If you have already dropped your New Year's resolution to exercise more frequently, you are not alone.

According to a MarketWatch report, we can statistically predict that one-third of people who made a workout resolution have already abandoned their goals. That's only one month into the new year!

Why do we abandon our ambitious goals so quickly?

Here are some hints. It's not because we're lazy. It's not because we're quitters. Nor is it because we lack dedication.

Health and science writer Carolyn Gregoire of The Huffington Post interviewed diet expert Dr. Roberta Anding, who says that the main reason people don't stick to resolutions is because they have set unrealistic goals.

Anding says it is necessary to take moderate, incremental steps toward losing that weight, eating healthier foods or exercising more.

We have to know our bodies and be realistic about what we are capable of. Maybe it's OK to start off working out once a week instead of five times a week. Or maybe performing calming movements or light cardio exercises is preferable to heavy weight lifting or jogging two miles.

Ray Williams of Psychology Today has written that our habits become wired into our brain and are not easily undone. "Rewiring" takes more than just saying, "On this day, January 1, I will completely change my habitual behavior."

Instead, it is wiser to come to terms with your human weakness and allow yourself some wiggle room from the get-go. Changing habits is a long-term journey that must be accomplished through many small successes rather than one all-out performance.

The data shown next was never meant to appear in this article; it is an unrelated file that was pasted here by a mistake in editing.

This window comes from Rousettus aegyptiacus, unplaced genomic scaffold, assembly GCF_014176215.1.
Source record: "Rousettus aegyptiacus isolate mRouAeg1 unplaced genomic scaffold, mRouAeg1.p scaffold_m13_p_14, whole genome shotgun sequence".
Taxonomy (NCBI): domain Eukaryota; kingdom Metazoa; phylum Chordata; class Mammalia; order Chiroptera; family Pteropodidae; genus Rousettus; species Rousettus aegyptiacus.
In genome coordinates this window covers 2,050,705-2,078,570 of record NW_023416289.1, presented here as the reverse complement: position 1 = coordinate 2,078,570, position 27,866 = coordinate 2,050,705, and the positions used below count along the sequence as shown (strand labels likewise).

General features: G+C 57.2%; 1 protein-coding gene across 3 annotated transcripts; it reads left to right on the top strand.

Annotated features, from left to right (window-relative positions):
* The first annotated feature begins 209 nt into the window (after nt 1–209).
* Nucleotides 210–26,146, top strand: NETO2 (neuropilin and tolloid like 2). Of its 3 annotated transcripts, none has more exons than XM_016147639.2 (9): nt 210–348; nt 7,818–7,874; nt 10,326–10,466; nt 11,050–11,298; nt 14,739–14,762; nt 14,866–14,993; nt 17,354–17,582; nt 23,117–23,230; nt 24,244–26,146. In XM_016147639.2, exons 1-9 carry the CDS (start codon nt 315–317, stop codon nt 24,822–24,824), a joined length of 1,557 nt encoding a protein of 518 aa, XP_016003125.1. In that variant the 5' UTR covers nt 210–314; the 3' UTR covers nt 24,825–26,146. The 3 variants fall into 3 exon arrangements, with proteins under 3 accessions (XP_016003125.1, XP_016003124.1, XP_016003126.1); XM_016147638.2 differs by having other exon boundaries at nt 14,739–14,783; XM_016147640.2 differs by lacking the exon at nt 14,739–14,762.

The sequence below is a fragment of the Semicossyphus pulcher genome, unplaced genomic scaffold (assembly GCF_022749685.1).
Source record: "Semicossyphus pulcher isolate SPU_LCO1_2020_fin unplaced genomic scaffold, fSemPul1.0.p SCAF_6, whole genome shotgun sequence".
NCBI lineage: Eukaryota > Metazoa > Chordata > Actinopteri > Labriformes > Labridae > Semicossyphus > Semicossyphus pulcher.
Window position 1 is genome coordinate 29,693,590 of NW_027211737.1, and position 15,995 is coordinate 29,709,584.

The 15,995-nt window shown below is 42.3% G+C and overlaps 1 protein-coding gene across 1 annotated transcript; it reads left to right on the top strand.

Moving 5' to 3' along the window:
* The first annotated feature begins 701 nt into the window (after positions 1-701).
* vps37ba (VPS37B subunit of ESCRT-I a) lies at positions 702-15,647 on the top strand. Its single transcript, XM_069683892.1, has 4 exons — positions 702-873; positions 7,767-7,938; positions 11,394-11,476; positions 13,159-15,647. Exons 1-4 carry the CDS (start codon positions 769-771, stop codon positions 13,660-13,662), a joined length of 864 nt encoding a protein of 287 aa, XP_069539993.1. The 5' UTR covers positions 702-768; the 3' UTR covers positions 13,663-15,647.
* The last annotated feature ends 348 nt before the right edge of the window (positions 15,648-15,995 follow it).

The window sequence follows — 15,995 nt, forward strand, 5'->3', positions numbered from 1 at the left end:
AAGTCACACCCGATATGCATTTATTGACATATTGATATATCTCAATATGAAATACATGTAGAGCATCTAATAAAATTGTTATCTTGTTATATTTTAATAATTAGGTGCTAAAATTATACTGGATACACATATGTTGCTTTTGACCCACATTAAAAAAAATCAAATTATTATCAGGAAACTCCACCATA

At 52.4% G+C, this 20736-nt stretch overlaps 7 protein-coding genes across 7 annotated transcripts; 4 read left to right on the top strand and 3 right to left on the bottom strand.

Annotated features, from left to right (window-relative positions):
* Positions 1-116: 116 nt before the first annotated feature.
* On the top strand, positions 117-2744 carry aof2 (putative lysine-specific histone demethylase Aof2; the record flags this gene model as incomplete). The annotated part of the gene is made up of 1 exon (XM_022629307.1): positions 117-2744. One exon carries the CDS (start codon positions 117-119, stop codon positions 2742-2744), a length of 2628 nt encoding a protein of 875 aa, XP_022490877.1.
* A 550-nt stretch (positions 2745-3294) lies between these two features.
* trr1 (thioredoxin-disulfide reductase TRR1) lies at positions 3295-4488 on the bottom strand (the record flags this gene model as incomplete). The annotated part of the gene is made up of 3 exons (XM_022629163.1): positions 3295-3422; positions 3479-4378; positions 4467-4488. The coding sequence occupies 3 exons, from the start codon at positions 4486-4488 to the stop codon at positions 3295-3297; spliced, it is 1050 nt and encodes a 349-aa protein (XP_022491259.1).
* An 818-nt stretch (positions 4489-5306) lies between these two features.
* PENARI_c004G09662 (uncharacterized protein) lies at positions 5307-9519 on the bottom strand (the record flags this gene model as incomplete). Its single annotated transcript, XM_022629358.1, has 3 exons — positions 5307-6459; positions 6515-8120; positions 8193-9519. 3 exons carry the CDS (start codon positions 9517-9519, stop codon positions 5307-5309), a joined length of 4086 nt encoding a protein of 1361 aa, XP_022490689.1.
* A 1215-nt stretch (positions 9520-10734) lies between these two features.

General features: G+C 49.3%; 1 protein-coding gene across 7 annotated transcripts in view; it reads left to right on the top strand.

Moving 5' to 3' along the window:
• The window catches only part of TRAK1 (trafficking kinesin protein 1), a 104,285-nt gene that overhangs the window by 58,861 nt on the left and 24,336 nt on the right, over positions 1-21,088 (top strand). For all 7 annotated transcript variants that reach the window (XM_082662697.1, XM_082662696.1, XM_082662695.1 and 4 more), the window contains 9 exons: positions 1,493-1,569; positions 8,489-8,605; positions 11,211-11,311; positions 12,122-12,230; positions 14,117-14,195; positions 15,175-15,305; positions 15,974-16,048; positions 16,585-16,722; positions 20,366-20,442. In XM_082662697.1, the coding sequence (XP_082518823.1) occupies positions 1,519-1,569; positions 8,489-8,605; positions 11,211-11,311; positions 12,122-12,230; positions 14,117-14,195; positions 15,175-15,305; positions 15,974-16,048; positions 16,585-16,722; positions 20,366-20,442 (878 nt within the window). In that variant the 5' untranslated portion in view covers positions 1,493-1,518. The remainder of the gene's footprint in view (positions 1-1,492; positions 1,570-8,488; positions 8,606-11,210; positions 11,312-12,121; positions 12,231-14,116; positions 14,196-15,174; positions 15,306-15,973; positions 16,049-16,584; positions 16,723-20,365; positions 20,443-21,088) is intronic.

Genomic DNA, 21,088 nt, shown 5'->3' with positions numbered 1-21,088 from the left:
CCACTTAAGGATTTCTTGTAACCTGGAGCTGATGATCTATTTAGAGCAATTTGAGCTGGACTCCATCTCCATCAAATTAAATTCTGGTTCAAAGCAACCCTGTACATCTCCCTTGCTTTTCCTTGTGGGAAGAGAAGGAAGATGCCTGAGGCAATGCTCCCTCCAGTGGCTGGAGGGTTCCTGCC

With these general tips in mind, you can reclaim your New Year's exercise resolution by practicing these tips:

  • Workout at home to start off with, as opposed to committing to the gym. MarketWatch reported that 67 percent of gym membership holders don't even end up going to the gym. It's hard to exercise in itself, much less traveling somewhere else to do it. Our at-home exercise accessories can help you develop a convenient home exercise routine.
  • Commit to small, 5-minute sessions. Overextending your muscles and joints with long routines is not something you will be able to keep up with long-term.
  • Make exercising enjoyable. Instead of staring at the wall while you run on a treadmill, try watching TV, listening to music or taking walks in the park. Take back your time for recreation.
  • Think of it as a ritual. Maybe instead of dwelling on finishing your stated goal, you should concentrate of doing it. Living in the present moment and making exercise just another part of your day or week can do wonders for these kinds of long-term resolutions.

So don't be discouraged. The year is still young. Just tweak your plans a little bit, be flexible and remember that every single success, no matter how small it seems, counts for quite a bit.

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